Status Report

NASA Space Station On-Orbit Status 8 Mar 2004

By SpaceRef Editor
March 8, 2004
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NASA Space Station On-Orbit Status 8 Mar 2004

All ISS systems continue to function nominally, except as noted previously or below.  Day 140 for the crew on board the station.   Underway:  Week 20 for Increment 8.

Because of today’s holiday (International Women’s Day), Michael Foale and Alexander Kaleri enjoyed a third rest day with just a few necessary tasks.  

Sasha Kaleri performed his regular inspection of the BIO-5 Rasteniya-2 (“Plants-2”) experiment which studies growth and development of plants (peas) under spaceflight conditions in the Lada-4 greenhouse.

Foale terminated the newly automated charge/discharge process for the two EMU/spacesuit batteries (#2029 & #2030) in the Airlock’s battery stowage assembly (BSA), then stowed them in the A/L after resetting their 50-day clock.

Mike also performed the regular routine status checkup of autonomous Increment 8 payloads in the Lab (CGBA, PCG-STES010), while Sasha did the regular SOZh life support systems maintenance in the Service Module (SM), comprising the water supply equipment, food supply subsystem (SOP), and sanitary hygiene equipment (SGO).

At 10:55am EST, the crew conducted a teleconference with the Program Scientist.   [Participants in the discussion of the current payload experiment program included ISS Program Scientist Don Thomas, Lead Increment Scientist Janice Voss, and Payload Operations Manager George Norris.] 

On the occasion of today’s holiday, the FE had a weekly PFC (private family conference), with video (two-way via PC/Netmeeting) between MCCs over Ku- & S-band.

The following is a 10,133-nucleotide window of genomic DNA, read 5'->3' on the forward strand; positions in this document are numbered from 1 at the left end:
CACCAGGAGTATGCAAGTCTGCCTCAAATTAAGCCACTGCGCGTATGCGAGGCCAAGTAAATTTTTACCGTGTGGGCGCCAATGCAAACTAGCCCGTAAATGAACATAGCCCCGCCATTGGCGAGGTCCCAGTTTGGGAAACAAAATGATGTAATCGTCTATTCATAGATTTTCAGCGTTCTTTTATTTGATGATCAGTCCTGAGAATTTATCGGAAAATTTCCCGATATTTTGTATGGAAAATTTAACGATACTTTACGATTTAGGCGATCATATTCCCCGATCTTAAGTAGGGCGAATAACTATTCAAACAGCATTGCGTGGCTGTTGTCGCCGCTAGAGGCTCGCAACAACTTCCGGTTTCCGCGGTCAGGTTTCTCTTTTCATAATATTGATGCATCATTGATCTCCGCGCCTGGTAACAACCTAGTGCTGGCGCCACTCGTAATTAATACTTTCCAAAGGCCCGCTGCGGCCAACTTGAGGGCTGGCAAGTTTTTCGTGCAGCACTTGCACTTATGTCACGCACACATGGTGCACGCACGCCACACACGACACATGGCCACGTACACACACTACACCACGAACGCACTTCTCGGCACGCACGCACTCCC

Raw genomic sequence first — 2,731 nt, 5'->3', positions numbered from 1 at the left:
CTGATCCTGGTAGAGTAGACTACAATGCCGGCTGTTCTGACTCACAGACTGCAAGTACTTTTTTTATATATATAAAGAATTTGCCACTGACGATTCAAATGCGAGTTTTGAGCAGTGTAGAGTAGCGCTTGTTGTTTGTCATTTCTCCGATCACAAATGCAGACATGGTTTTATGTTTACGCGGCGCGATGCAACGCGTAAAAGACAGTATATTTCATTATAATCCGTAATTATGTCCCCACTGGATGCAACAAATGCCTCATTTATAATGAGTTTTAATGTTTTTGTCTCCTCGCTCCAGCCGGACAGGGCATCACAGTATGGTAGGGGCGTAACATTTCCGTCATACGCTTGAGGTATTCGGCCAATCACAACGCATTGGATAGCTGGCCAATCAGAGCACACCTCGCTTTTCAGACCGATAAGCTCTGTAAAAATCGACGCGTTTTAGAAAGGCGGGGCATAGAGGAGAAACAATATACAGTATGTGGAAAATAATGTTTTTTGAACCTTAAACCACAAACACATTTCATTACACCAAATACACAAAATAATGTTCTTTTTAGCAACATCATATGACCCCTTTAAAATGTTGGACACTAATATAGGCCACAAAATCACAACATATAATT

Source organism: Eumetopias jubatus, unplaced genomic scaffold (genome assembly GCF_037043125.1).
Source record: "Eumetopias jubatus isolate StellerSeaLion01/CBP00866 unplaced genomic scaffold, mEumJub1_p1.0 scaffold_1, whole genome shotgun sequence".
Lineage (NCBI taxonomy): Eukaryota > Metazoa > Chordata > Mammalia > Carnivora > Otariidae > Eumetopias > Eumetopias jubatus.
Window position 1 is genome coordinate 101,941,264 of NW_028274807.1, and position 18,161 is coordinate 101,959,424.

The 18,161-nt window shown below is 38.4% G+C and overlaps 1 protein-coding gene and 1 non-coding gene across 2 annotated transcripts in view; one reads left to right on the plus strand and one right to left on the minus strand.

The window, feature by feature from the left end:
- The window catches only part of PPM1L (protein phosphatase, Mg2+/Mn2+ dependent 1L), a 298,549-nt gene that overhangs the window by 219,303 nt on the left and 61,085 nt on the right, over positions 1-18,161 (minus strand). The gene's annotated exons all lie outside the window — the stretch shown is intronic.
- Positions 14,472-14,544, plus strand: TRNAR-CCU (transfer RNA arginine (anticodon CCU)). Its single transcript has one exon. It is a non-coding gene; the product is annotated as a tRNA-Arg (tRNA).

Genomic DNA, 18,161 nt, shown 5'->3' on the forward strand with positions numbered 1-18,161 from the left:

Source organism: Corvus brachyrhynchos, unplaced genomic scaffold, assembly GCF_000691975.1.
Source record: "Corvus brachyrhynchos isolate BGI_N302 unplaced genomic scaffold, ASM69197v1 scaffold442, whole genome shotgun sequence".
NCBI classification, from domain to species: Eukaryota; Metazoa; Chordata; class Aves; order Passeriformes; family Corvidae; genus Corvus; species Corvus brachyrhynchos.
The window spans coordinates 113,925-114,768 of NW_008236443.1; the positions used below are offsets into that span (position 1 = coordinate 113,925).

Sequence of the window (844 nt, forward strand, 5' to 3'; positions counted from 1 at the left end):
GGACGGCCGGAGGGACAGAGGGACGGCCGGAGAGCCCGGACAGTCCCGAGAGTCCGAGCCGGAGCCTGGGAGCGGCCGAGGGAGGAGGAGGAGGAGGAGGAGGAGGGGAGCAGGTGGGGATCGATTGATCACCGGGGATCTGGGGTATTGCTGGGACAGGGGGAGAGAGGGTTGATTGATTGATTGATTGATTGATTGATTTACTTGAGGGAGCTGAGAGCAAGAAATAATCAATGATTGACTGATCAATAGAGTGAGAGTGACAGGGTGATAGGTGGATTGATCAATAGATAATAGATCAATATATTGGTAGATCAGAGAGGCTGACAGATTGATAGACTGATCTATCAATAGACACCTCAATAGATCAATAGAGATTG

Both crewmembers worked out on TVIS treadmill, RED exerciser and VELO cycle with load trainer.

At 9:32am EST, Mike Foale conducted a ham radio session with students at DuBose Middle School, Summerville, South Carolina USA   [Questions by the students were uplinked beforehand.]

The crew conducted a teleconference with ground specialists at MCC-H to discuss tomorrow’s major TVIS maintenance work (replacement of bearings in the roll-stabilizing gyroscope inside the TVIS chassis).

The Elektron is still down.  The station had another O2 repress from Progress 13P stores on Saturday (3/6).

Expedition 8 may not include a woman, but in space and on ground our women are an important and highly respected part of the ISS family.  To them:  Happy “International Women’s Day”!

Today’s CEO (Crew Earth Observations) targets, limited in XPOP attitude by flight rule constraints on the use of the science window, which is available for only ~1/4 of each orbit when not facing forward (in “ram”), were River patterns, S Chad (glint opportunity to reveal the present pattern of rivers in the large inland delta that occupies the divide between the Chad and Congo basins.  Shooting half left for a mapping swath following the glint point as it crosses the swampland.  The position and morphology of such deltas, which are major zones of sedimentation far from the coast, are forming the basis of a new model of Africa-style basin sedimentation), Cyclone Gafilo, Madagascar (Dynamic event.  This storm will be breaking up over the island.  Oblique views from ISS looking N up the axis of Madagascar may show the interaction of this cloud mass with the mountain spine of that runs the length of the island), and Saharan dust, Eastern Atlantic (Dynamic event.  The previous major Saharan outblow in February was characterized by two pulses of dust into the Atlantic.  It is suspected that a second surge will follow the present early March pulse: looking left towards the African coast.  Any results will be of special interest to scientists on NOAA’s science ship the Ronald H. Brown [cruise day 9]).

CEO images can be viewed at the websites.

See also the website “Space Station Challenge” at

ISS Orbit  (as of this morning, 3:09am EST [= epoch]):

  • Mean altitude — 368.7 km
  • Apogee — 376.1km
  • Perigee — 361.3 km
  • Period — 91.92 min.
  • Inclination (to Equator) —  51.6288 deg
  • Eccentricity — 0.0011009
  • Orbits per 24-hr. day — 15.66
  • Mean altitude loss last 24 hours — 75 m
  • Revolutions since FGB/Zarya launch (Nov. ’98)  — 30249

For more on ISS orbit and worldwide ISS naked-eye visibility dates/times, see

SpaceRef staff editor.